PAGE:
- The Washington Times - Tuesday, December 1, 2009

Big government I

A chart making the rounds at conservative blogs compares by presidential administration the private-sector experience of Cabinet-level officers. Guess who finished last …

Nick Schulz of the American Enterprise Institute said the chart came “from a J.P. Morgan research report” covering officials “that one might expect a president to turn to in seeking advice about helping the economy.” This criteria “includes secretaries of State, Commerce, Treasury, Agriculture, Interior, Labor, Transportation, Energy, and Housing & Urban Development, and excludes Postmaster General, Navy, War, Health, Education & Welfare, Veterans Affairs, and Homeland Security,” Mr. Schulz wrote at the American Enterprise Institute blog, the American.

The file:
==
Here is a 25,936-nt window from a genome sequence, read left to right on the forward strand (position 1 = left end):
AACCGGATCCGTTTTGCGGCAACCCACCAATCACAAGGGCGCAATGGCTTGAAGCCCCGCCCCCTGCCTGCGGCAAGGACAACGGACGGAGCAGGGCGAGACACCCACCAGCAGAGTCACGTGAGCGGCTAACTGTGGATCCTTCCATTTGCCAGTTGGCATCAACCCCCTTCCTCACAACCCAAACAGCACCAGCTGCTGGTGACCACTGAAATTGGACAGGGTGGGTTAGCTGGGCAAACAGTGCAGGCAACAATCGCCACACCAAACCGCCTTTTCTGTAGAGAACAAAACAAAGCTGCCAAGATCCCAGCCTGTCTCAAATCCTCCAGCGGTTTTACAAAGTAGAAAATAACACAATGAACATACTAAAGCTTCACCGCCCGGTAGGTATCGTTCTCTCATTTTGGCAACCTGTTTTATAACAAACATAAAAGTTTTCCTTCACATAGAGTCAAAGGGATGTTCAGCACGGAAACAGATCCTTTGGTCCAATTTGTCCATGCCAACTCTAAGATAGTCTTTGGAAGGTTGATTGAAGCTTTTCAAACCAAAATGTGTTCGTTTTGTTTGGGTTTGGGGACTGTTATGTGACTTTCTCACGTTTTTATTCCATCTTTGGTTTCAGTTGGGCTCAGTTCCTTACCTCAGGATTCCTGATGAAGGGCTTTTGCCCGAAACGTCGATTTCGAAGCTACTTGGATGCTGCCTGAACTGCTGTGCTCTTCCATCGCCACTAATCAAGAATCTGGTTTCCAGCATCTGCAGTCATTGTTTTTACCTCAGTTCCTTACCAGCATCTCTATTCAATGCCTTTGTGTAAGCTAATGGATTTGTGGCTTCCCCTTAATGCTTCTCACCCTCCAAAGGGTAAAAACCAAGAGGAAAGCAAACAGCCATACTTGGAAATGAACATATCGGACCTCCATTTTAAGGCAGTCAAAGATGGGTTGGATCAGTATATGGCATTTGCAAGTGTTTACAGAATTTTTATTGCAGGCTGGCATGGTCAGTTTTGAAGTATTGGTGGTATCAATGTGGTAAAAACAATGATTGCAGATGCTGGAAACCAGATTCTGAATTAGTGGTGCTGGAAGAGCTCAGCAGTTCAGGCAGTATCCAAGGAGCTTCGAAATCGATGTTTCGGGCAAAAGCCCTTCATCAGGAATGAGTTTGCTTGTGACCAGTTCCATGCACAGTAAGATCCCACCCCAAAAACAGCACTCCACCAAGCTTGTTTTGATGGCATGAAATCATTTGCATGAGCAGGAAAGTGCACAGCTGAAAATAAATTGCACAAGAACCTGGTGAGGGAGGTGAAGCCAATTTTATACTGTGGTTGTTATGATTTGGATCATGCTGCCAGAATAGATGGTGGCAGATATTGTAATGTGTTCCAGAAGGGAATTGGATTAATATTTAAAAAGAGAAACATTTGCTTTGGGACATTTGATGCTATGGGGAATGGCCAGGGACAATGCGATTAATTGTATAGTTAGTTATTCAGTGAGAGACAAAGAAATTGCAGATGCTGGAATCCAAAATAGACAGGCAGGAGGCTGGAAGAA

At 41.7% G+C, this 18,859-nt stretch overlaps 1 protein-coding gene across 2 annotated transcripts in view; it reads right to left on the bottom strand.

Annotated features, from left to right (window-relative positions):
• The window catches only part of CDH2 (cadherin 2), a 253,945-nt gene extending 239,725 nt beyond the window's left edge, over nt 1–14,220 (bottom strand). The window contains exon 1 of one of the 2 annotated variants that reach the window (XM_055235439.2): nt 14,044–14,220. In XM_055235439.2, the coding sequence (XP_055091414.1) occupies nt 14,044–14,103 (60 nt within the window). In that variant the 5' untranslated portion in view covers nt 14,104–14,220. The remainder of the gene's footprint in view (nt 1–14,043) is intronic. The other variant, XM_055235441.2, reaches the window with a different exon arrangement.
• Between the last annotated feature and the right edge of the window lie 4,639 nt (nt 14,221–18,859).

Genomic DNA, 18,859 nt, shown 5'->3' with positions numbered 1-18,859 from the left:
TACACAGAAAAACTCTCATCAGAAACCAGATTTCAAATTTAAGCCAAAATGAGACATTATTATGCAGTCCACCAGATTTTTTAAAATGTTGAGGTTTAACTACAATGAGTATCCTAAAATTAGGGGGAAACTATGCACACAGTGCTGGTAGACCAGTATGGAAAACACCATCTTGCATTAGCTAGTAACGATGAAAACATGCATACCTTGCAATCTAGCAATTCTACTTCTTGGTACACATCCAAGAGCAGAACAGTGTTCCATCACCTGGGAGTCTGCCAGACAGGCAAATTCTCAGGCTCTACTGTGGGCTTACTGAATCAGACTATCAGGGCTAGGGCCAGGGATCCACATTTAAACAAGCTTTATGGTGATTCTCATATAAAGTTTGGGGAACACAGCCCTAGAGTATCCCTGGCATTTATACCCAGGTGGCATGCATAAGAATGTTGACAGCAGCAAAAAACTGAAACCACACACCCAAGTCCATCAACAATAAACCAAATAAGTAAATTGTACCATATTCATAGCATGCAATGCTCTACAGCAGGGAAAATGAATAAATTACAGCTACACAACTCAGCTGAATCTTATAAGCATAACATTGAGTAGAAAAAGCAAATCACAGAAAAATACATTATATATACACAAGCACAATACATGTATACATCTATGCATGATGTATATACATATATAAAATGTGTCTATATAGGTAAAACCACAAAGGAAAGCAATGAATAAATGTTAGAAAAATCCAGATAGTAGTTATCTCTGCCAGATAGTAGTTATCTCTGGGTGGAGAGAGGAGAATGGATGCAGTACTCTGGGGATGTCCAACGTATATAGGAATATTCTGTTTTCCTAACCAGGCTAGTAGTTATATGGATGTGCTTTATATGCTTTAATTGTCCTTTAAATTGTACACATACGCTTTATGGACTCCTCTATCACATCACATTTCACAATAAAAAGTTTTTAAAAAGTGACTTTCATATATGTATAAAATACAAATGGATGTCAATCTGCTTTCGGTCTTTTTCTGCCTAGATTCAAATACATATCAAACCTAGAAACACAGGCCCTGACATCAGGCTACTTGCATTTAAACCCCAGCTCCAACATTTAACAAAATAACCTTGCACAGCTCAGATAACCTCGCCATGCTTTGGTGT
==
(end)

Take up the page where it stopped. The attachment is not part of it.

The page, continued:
The immediate at-a-glance reaction is less than 10 percent of the Obama administration’s pre-Cabinet experience in the private sector; the next-smallest amount, during the administration of President John F. Kennedy, was just under 30 percent. No administration topped 60 percent.

“When one considers that public sector employment has ranged since the 1950s at between 15 percent and 19 percent of the population, the makeup of the current cabinet — over 90 percent of its prior experience was in the public sector — is remarkable,” Mr. Schulz wrote.

Others were less restrained. Red State blogger “bs,” the nom de blog for a St. Louis man named “Bill,” said “we knew that Barack Obama was turning DC into a mecca for sucking at the public teat, but it perhaps was not as obvious until recently as to what extent this is occurring.”